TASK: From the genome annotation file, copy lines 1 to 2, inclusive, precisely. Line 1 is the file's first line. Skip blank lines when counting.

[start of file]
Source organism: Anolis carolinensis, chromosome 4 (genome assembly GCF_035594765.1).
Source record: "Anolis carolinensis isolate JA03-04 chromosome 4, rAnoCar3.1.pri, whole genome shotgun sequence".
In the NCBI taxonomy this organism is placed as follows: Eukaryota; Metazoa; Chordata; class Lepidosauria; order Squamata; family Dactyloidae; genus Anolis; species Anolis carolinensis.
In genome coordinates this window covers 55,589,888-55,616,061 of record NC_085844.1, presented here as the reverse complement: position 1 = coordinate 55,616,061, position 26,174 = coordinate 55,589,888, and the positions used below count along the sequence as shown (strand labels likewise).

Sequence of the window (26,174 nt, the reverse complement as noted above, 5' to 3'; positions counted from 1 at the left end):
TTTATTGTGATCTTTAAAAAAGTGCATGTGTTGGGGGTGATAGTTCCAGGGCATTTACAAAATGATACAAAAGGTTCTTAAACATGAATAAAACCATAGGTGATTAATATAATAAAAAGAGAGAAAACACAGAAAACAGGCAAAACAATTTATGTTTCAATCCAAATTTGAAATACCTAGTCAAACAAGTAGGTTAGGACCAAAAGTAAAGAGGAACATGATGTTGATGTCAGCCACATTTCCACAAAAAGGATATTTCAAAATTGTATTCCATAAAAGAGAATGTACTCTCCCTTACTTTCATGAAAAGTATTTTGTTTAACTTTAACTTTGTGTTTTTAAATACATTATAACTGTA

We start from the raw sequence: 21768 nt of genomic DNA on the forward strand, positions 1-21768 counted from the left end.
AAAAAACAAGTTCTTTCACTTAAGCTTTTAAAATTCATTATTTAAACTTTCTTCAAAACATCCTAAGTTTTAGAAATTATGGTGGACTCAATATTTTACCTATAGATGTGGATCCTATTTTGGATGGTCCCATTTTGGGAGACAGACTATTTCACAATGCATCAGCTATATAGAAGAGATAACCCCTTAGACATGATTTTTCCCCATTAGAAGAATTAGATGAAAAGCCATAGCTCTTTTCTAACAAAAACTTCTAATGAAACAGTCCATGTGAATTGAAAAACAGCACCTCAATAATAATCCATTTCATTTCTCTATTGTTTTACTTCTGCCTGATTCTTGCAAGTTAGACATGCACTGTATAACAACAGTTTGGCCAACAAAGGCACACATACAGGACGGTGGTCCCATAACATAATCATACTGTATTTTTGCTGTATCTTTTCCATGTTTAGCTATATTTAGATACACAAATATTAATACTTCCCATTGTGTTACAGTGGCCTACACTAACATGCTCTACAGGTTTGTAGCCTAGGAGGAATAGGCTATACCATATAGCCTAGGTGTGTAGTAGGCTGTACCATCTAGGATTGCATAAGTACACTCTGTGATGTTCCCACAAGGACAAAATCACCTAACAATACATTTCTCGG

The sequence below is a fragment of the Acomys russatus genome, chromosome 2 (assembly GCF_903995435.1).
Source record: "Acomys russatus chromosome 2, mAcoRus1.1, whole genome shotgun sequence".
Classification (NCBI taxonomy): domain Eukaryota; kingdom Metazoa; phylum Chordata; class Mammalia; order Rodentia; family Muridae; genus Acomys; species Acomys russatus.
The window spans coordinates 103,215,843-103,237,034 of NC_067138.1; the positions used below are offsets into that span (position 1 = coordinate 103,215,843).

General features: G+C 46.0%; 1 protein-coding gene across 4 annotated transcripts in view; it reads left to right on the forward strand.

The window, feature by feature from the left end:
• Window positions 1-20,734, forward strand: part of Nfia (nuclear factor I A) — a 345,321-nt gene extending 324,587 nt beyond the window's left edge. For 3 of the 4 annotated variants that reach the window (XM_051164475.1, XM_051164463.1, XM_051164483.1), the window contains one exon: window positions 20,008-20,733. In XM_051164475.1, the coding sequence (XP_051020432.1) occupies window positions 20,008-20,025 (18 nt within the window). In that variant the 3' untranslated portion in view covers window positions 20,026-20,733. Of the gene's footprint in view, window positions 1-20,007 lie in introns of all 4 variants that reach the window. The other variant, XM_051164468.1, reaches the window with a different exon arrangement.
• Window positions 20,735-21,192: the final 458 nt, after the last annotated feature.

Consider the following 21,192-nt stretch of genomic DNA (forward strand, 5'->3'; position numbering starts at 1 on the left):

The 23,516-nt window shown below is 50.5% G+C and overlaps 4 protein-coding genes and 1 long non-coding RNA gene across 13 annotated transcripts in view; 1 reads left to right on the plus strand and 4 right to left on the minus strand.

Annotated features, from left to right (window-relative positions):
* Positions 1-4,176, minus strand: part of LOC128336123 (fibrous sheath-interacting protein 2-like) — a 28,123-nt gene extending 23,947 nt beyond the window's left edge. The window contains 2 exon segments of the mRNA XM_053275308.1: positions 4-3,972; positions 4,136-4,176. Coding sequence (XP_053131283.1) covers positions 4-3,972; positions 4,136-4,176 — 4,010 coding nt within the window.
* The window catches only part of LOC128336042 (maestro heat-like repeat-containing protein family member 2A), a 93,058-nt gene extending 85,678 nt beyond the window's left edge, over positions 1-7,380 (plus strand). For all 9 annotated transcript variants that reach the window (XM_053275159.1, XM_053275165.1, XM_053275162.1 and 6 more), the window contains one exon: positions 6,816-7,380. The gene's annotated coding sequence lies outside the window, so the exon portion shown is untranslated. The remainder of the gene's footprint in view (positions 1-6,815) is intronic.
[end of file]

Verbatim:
Source organism: Anolis carolinensis, chromosome 4 (genome assembly GCF_035594765.1).
Source record: "Anolis carolinensis isolate JA03-04 chromosome 4, rAnoCar3.1.pri, whole genome shotgun sequence".